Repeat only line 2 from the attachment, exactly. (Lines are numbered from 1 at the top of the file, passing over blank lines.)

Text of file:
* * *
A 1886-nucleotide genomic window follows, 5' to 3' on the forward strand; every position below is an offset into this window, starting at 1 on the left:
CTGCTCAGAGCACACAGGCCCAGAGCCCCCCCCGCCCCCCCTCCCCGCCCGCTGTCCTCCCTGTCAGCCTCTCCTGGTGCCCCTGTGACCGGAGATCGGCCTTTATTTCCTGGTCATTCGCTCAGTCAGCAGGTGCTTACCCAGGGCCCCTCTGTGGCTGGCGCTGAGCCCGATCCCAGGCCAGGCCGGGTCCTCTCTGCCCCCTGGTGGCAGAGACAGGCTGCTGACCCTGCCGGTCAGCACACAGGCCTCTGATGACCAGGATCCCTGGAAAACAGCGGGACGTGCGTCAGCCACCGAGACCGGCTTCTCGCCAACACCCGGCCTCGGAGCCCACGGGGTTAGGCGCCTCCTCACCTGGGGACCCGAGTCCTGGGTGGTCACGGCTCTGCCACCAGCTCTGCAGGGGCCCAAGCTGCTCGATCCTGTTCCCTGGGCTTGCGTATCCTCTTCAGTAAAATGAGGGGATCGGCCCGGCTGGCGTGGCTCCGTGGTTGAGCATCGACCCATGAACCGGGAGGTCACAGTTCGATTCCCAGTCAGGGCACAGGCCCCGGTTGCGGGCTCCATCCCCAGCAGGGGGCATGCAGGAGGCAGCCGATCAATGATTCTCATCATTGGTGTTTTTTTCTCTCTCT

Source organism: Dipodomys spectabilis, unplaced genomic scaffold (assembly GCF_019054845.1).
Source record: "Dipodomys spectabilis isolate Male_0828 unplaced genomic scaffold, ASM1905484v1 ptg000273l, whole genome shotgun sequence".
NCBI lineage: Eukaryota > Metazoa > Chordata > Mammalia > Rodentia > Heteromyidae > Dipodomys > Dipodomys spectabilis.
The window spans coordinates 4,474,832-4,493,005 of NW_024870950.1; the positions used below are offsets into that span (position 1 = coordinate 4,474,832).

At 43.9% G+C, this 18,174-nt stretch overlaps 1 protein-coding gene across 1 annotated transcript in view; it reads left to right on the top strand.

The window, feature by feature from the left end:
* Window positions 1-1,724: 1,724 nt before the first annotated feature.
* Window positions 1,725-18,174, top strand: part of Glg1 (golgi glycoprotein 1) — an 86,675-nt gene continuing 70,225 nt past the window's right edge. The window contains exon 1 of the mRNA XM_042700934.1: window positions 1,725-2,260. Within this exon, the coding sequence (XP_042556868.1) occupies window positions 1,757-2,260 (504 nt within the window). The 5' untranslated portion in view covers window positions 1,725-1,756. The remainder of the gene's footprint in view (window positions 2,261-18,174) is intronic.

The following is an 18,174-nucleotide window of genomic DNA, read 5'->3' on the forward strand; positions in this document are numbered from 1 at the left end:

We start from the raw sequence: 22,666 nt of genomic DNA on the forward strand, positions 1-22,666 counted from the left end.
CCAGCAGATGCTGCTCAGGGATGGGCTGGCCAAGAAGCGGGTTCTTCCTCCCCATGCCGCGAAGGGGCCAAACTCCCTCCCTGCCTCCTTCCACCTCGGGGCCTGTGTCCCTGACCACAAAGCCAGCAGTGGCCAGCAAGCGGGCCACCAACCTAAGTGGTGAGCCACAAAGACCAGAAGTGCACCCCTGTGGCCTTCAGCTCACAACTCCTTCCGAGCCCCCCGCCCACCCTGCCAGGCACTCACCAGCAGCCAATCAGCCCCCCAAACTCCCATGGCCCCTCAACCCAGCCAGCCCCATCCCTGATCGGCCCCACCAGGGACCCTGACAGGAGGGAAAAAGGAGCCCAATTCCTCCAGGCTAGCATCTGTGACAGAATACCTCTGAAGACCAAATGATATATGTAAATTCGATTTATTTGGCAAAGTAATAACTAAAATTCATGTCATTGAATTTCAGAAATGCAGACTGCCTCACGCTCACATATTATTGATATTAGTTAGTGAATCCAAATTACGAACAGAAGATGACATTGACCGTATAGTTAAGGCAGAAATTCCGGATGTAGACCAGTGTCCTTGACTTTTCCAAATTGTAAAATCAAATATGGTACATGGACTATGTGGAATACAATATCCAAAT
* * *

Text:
CTGCTCAGAGCACACAGGCCCAGAGCCCCCCCCGCCCCCCCTCCCCGCCCGCTGTCCTCCCTGTCAGCCTCTCCTGGTGCCCCTGTGACCGGAGATCGGCCTTTATTTCCTGGTCATTCGCTCAGTCAGCAGGTGCTTACCCAGGGCCCCTCTGTGGCTGGCGCTGAGCCCGATCCCAGGCCAGGCCGGGTCCTCTCTGCCCCCTGGTGGCAGAGACAGGCTGCTGACCCTGCCGGTCAGCACACAGGCCTCTGATGACCAGGATCCCTGGAAAACAGCGGGACGTGCGTCAGCCACCGAGACCGGCTTCTCGCCAACACCCGGCCTCGGAGCCCACGGGGTTAGGCGCCTCCTCACCTGGGGACCCGAGTCCTGGGTGGTCACGGCTCTGCCACCAGCTCTGCAGGGGCCCAAGCTGCTCGATCCTGTTCCCTGGGCTTGCGTATCCTCTTCAGTAAAATGAGGGGATCGGCCCGGCTGGCGTGGCTCCGTGGTTGAGCATCGACCCATGAACCGGGAGGTCACAGTTCGATTCCCAGTCAGGGCACAGGCCCCGGTTGCGGGCTCCATCCCCAGCAGGGGGCATGCAGGAGGCAGCCGATCAATGATTCTCATCATTGGTGTTTTTTTCTCTCTCT